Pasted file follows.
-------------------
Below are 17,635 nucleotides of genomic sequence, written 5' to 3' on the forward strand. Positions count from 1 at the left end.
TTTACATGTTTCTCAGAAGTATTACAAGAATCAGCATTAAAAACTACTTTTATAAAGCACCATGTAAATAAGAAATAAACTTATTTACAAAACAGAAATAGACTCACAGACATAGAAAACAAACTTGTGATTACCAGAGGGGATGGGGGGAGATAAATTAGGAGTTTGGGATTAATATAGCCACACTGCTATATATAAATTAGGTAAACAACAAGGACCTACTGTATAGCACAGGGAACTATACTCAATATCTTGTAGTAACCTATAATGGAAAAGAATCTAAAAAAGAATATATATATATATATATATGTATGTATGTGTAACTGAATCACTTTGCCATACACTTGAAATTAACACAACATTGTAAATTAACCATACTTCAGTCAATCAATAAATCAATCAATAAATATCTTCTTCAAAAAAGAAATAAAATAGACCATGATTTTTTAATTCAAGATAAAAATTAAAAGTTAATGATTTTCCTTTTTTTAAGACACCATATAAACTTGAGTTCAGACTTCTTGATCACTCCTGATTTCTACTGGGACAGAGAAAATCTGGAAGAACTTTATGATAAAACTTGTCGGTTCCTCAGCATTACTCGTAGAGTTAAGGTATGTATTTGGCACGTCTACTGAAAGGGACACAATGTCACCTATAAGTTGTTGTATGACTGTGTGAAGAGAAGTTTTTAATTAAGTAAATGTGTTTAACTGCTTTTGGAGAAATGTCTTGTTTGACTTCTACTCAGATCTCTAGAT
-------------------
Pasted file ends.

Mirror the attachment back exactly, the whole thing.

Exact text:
Below are 17,635 nucleotides of genomic sequence, written 5' to 3' on the forward strand. Positions count from 1 at the left end.
TTTACATGTTTCTCAGAAGTATTACAAGAATCAGCATTAAAAACTACTTTTATAAAGCACCATGTAAATAAGAAATAAACTTATTTACAAAACAGAAATAGACTCACAGACATAGAAAACAAACTTGTGATTACCAGAGGGGATGGGGGGAGATAAATTAGGAGTTTGGGATTAATATAGCCACACTGCTATATATAAATTAGGTAAACAACAAGGACCTACTGTATAGCACAGGGAACTATACTCAATATCTTGTAGTAACCTATAATGGAAAAGAATCTAAAAAAGAATATATATATATATATATATGTATGTATGTGTAACTGAATCACTTTGCCATACACTTGAAATTAACACAACATTGTAAATTAACCATACTTCAGTCAATCAATAAATCAATCAATAAATATCTTCTTCAAAAAAGAAATAAAATAGACCATGATTTTTTAATTCAAGATAAAAATTAAAAGTTAATGATTTTCCTTTTTTTAAGACACCATATAAACTTGAGTTCAGACTTCTTGATCACTCCTGATTTCTACTGGGACAGAGAAAATCTGGAAGAACTTTATGATAAAACTTGTCGGTTCCTCAGCATTACTCGTAGAGTTAAGGTATGTATTTGGCACGTCTACTGAAAGGGACACAATGTCACCTATAAGTTGTTGTATGACTGTGTGAAGAGAAGTTTTTAATTAAGTAAATGTGTTTAACTGCTTTTGGAGAAATGTCTTGTTTGACTTCTACTCAGATCTCTAGAT